All these efforts promoted the development and evolution of T cell-based therapy and moved towards our ultimate goal-curing cancer with high safety, high efficacy, and low cost. Needless to say, this new integrated treatment strategy combing with other therapeutic strategies, such as immune checkpoint inhibitors, antiangiogenic therapy and chemotherapy could be considered for increase therapeutic success.


In summary, our findings verified that IFN-α2b-loaded hydrogels could sensitize T cells against gastric cancer cells by increasing the activity and IFN-γ production. HPC hydrogels kept the activity of IFN-α2b and stably release of IFN-α2b to stimulate T cells for a long time. At the same time, low-dose radiation recruits T cells into tumors. Our study illustrated a broader applicability based on T cells, an implantable hydrogel and low-dose radiation. We expected this kind of cancer comprehensive strategy could improve the anticancer effects of T cells on gastric cancer.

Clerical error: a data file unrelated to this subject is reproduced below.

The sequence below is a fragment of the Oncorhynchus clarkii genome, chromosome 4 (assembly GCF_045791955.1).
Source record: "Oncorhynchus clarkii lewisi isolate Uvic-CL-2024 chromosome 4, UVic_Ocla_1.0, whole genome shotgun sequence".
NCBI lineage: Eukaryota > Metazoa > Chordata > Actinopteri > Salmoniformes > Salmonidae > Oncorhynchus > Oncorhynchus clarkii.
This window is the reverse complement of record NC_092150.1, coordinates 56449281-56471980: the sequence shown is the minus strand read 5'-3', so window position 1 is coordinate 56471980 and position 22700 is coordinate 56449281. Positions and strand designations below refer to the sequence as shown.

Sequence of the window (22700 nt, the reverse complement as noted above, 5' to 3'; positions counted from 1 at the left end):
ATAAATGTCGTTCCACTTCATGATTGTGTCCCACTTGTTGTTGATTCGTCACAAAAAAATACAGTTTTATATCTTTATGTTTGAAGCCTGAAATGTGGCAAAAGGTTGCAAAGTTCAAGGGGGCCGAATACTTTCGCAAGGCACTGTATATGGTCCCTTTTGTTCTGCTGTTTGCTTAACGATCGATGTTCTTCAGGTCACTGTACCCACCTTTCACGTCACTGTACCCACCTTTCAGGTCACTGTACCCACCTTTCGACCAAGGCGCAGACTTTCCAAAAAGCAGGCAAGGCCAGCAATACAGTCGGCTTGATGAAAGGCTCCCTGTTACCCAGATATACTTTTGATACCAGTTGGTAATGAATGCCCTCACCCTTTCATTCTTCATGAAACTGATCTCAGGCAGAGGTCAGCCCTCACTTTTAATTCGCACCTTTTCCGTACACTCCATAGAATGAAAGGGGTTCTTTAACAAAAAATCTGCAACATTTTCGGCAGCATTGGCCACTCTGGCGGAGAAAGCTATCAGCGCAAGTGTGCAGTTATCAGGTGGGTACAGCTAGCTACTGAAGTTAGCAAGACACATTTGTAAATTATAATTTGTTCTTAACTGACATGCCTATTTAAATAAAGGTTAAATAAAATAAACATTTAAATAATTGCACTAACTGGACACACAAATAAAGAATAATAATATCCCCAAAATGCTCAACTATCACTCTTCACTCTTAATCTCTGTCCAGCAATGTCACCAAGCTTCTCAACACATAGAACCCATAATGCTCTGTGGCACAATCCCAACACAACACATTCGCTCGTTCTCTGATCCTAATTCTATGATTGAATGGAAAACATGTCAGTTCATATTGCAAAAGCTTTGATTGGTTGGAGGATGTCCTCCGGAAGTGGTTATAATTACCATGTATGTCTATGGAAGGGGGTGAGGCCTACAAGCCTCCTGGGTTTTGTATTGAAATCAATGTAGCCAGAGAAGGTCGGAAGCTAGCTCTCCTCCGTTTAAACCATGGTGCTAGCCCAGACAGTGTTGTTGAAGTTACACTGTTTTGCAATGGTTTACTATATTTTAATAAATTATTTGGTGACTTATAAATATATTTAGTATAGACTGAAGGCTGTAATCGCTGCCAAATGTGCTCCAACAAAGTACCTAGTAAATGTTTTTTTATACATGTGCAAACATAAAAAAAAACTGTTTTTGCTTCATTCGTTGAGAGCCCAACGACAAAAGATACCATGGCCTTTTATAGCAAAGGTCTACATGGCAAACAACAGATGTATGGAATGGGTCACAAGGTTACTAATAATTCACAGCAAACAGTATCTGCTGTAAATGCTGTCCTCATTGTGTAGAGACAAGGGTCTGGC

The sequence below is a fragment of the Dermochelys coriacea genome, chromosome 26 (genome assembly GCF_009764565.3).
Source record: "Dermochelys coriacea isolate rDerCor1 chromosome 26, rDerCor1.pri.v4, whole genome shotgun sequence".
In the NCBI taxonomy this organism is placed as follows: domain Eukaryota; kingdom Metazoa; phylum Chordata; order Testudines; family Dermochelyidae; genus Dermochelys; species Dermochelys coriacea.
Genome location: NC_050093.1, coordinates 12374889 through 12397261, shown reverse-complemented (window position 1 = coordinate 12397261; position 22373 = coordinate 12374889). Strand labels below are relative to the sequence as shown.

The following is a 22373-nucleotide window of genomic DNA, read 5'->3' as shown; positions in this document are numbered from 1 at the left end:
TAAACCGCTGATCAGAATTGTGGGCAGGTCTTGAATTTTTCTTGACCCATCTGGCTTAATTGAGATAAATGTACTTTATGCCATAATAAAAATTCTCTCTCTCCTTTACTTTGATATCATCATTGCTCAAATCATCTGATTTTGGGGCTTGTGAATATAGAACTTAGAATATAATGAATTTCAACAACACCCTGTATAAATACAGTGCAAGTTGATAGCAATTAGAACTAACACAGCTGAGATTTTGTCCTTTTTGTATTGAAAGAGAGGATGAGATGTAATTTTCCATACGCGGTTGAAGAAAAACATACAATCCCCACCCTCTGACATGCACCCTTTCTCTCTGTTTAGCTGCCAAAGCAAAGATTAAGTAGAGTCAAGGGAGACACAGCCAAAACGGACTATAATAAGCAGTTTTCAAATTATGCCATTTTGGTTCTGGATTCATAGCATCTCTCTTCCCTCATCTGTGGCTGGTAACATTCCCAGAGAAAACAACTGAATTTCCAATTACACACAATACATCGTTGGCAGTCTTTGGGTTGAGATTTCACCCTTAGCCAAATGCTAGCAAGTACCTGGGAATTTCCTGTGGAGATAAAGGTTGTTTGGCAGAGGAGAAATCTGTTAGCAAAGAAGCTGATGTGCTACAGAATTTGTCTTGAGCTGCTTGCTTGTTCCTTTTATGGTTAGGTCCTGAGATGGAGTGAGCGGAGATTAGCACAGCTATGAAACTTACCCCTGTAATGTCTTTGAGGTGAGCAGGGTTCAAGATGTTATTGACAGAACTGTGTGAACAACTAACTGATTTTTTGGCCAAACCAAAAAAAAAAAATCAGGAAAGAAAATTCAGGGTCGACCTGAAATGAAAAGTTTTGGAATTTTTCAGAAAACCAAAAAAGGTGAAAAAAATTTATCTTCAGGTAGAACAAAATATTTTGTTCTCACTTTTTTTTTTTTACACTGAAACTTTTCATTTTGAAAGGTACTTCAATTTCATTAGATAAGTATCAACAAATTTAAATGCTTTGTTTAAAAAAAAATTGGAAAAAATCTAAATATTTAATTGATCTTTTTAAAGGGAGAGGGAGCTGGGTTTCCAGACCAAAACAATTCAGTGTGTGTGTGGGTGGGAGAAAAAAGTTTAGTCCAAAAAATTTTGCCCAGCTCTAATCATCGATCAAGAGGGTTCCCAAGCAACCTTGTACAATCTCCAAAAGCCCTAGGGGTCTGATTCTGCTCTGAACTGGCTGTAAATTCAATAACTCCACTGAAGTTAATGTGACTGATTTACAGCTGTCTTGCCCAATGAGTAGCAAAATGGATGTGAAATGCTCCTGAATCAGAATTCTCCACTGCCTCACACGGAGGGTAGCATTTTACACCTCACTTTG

This work was supported by the National Natural Science Foundation of China (No. 81972309), Jiangsu Provincial Medical Youth Talent (No. QNRC2016045), Fundamental Research Funds for the Central Universities (No. 14380451) and the Nanjing Medical Health Science and Technology Development Fund (No. YKK18201).


The authors report no conflicts of interest in this work. The abstract of this paper was presented at the ESMO Asia 2018 Conference name “Superior antitumor efficacy of interferon-incorporated hydrogels combined with CIK and radiation against gastric cancer” as a poster presentation with interim findings. The poster’s abstract was published in “Poster Abstracts” in Annals of Oncology. 2018;29(s9) (